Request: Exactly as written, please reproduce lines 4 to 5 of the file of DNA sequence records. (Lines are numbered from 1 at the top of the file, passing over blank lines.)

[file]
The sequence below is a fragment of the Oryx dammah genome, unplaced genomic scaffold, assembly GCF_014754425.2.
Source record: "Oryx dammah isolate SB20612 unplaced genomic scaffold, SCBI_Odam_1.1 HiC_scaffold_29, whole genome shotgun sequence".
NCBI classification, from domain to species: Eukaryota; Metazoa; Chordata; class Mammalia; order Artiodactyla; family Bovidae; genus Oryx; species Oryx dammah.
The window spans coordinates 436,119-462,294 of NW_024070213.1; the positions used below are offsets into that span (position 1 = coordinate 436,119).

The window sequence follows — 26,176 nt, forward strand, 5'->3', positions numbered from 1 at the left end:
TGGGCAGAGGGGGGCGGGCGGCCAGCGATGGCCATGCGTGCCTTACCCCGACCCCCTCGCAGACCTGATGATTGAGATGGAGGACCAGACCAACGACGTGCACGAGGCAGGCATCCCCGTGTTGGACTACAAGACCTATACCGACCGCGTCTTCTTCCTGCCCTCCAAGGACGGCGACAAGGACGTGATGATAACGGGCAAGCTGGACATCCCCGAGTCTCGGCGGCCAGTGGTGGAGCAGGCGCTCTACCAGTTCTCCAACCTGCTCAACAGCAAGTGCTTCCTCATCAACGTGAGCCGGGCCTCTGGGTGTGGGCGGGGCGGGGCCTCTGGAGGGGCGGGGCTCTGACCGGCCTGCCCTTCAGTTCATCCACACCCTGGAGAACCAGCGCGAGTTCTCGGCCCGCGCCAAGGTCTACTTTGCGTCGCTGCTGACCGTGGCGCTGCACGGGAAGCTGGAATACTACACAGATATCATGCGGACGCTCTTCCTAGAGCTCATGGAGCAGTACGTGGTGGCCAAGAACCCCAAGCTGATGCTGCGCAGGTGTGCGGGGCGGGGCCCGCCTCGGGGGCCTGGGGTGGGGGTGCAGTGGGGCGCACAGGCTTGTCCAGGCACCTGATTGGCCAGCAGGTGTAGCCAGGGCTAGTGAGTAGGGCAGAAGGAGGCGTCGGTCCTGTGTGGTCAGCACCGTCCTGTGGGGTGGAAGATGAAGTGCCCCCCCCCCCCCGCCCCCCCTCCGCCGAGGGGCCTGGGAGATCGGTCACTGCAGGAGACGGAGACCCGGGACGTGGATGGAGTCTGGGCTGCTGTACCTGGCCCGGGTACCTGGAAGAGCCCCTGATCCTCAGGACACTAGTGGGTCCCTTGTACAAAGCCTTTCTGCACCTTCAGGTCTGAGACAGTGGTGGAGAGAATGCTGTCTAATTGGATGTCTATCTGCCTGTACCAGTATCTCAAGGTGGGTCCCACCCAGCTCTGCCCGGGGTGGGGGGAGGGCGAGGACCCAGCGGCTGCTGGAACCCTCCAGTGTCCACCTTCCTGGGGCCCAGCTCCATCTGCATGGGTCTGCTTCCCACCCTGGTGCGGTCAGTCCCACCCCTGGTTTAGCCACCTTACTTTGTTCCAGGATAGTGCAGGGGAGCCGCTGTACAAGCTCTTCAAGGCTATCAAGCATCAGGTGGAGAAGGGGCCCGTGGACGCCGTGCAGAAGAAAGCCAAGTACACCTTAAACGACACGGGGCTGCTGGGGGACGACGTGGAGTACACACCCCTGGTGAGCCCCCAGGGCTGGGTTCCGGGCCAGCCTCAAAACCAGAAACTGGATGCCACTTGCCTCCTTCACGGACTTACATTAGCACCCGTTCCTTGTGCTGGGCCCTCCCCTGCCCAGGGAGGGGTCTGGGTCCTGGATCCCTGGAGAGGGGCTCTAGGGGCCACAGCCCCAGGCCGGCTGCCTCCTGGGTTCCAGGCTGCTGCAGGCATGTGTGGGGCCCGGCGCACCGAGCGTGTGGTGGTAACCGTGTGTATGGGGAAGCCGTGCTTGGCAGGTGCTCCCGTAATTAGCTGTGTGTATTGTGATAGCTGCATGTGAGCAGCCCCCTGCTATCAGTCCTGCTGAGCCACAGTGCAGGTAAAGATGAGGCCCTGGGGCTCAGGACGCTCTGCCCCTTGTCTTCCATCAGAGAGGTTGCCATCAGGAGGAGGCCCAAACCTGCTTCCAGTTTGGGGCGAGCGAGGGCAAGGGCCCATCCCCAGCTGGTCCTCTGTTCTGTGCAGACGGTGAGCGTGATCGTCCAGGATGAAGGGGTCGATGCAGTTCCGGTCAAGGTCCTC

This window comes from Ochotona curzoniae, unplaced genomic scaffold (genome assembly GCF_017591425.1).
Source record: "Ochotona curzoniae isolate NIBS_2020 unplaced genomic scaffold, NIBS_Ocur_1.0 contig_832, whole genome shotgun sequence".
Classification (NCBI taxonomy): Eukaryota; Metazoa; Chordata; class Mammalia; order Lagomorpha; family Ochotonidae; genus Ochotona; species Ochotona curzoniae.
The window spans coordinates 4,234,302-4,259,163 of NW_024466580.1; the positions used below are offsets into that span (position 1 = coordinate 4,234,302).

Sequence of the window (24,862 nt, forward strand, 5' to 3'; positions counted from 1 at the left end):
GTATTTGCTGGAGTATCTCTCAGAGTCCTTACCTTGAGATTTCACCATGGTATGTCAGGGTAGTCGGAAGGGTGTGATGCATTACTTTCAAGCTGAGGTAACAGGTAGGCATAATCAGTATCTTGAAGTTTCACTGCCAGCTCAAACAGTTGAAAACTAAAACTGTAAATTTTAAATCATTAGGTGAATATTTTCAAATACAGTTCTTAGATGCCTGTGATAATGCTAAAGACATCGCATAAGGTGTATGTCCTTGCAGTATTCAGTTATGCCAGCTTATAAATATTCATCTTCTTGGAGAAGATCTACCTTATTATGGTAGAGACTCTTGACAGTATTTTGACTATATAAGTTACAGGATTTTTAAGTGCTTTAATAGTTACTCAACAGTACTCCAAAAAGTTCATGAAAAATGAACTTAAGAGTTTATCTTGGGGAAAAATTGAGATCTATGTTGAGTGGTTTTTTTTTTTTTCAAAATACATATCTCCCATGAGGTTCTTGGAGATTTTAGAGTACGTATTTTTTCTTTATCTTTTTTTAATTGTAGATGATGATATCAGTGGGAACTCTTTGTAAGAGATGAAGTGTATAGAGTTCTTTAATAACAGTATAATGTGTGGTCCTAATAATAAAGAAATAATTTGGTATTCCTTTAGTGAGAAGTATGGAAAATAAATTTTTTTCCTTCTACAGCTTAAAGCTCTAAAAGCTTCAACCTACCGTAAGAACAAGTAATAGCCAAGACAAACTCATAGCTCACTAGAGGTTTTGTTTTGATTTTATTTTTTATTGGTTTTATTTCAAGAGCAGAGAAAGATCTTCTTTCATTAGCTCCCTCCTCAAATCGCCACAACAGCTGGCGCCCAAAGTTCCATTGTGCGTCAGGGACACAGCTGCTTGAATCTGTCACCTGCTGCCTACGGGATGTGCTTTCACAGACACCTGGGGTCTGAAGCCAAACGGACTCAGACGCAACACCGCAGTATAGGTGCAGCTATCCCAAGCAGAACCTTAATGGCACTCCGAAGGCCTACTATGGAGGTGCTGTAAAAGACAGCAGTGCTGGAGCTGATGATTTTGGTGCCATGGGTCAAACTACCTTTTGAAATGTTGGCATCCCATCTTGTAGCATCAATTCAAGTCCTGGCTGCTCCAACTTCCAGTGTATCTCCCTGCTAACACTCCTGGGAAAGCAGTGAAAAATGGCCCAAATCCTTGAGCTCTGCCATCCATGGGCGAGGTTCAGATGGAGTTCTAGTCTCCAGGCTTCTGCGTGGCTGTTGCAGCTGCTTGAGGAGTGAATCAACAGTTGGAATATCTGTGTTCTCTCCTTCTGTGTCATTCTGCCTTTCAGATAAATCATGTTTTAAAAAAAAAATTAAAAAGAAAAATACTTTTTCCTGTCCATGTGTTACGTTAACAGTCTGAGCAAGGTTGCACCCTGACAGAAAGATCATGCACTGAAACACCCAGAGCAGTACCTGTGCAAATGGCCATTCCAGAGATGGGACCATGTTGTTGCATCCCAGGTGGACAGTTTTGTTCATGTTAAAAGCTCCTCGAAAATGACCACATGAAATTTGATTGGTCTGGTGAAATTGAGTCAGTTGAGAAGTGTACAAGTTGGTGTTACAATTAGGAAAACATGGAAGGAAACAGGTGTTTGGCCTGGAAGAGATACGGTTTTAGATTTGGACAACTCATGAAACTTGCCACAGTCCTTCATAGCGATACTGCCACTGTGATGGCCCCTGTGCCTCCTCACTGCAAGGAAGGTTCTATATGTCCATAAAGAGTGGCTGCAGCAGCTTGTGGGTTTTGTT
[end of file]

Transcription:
The window spans coordinates 436,119-462,294 of NW_024070213.1; the positions used below are offsets into that span (position 1 = coordinate 436,119).

The window sequence follows — 26,176 nt, forward strand, 5'->3', positions numbered from 1 at the left end: